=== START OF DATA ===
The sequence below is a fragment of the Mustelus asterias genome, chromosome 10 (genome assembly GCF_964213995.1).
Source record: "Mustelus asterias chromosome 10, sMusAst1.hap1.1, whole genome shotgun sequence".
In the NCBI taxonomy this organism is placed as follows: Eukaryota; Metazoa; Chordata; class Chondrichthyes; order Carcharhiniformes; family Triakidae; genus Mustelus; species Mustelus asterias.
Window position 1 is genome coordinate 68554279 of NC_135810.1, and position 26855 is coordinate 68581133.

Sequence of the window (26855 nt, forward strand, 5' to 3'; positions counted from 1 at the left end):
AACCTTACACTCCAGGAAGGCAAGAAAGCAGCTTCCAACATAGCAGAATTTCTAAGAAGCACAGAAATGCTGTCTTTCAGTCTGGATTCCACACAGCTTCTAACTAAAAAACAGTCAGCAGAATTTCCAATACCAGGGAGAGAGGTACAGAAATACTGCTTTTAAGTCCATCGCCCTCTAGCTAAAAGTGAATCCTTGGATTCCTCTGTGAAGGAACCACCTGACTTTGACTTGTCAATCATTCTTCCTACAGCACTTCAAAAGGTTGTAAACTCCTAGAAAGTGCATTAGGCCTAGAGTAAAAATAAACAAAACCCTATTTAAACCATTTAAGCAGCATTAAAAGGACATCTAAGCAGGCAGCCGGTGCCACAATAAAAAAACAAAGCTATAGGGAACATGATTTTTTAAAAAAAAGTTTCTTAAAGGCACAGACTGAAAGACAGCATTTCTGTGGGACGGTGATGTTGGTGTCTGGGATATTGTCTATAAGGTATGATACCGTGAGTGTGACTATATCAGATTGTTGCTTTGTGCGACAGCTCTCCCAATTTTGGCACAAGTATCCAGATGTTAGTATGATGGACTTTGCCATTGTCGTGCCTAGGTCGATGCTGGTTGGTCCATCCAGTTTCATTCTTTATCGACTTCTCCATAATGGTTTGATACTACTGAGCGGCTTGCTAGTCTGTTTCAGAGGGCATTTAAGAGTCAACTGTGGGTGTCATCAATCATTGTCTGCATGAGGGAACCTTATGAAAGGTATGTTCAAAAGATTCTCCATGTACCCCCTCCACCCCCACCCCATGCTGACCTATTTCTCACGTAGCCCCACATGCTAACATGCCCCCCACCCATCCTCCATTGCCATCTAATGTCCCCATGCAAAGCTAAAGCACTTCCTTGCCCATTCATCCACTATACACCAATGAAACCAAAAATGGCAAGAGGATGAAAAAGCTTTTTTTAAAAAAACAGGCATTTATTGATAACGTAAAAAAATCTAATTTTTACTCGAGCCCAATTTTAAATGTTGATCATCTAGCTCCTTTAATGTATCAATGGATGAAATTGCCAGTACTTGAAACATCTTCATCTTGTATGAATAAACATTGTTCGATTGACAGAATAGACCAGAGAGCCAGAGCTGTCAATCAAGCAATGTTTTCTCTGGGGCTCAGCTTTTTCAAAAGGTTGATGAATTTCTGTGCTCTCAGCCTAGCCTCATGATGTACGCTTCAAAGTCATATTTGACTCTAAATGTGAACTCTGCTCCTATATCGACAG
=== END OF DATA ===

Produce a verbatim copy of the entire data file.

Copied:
The sequence below is a fragment of the Mustelus asterias genome, chromosome 10 (genome assembly GCF_964213995.1).
Source record: "Mustelus asterias chromosome 10, sMusAst1.hap1.1, whole genome shotgun sequence".
In the NCBI taxonomy this organism is placed as follows: Eukaryota; Metazoa; Chordata; class Chondrichthyes; order Carcharhiniformes; family Triakidae; genus Mustelus; species Mustelus asterias.
Window position 1 is genome coordinate 68554279 of NC_135810.1, and position 26855 is coordinate 68581133.

Sequence of the window (26855 nt, forward strand, 5' to 3'; positions counted from 1 at the left end):
AACCTTACACTCCAGGAAGGCAAGAAAGCAGCTTCCAACATAGCAGAATTTCTAAGAAGCACAGAAATGCTGTCTTTCAGTCTGGATTCCACACAGCTTCTAACTAAAAAACAGTCAGCAGAATTTCCAATACCAGGGAGAGAGGTACAGAAATACTGCTTTTAAGTCCATCGCCCTCTAGCTAAAAGTGAATCCTTGGATTCCTCTGTGAAGGAACCACCTGACTTTGACTTGTCAATCATTCTTCCTACAGCACTTCAAAAGGTTGTAAACTCCTAGAAAGTGCATTAGGCCTAGAGTAAAAATAAACAAAACCCTATTTAAACCATTTAAGCAGCATTAAAAGGACATCTAAGCAGGCAGCCGGTGCCACAATAAAAAAACAAAGCTATAGGGAACATGATTTTTTAAAAAAAAGTTTCTTAAAGGCACAGACTGAAAGACAGCATTTCTGTGGGACGGTGATGTTGGTGTCTGGGATATTGTCTATAAGGTATGATACCGTGAGTGTGACTATATCAGATTGTTGCTTTGTGCGACAGCTCTCCCAATTTTGGCACAAGTATCCAGATGTTAGTATGATGGACTTTGCCATTGTCGTGCCTAGGTCGATGCTGGTTGGTCCATCCAGTTTCATTCTTTATCGACTTCTCCATAATGGTTTGATACTACTGAGCGGCTTGCTAGTCTGTTTCAGAGGGCATTTAAGAGTCAACTGTGGGTGTCATCAATCATTGTCTGCATGAGGGAACCTTATGAAAGGTATGTTCAAAAGATTCTCCATGTACCCCCTCCACCCCCACCCCATGCTGACCTATTTCTCACGTAGCCCCACATGCTAACATGCCCCCCACCCATCCTCCATTGCCATCTAATGTCCCCATGCAAAGCTAAAGCACTTCCTTGCCCATTCATCCACTATACACCAATGAAACCAAAAATGGCAAGAGGATGAAAAAGCTTTTTTTAAAAAAACAGGCATTTATTGATAACGTAAAAAAATCTAATTTTTACTCGAGCCCAATTTTAAATGTTGATCATCTAGCTCCTTTAATGTATCAATGGATGAAATTGCCAGTACTTGAAACATCTTCATCTTGTATGAATAAACATTGTTCGATTGACAGAATAGACCAGAGAGCCAGAGCTGTCAATCAAGCAATGTTTTCTCTGGGGCTCAGCTTTTTCAAAAGGTTGATGAATTTCTGTGCTCTCAGCCTAGCCTCATGATGTACGCTTCAAAGTCATATTTGACTCTAAATGTGAACTCTGCTCCTATATCGACAG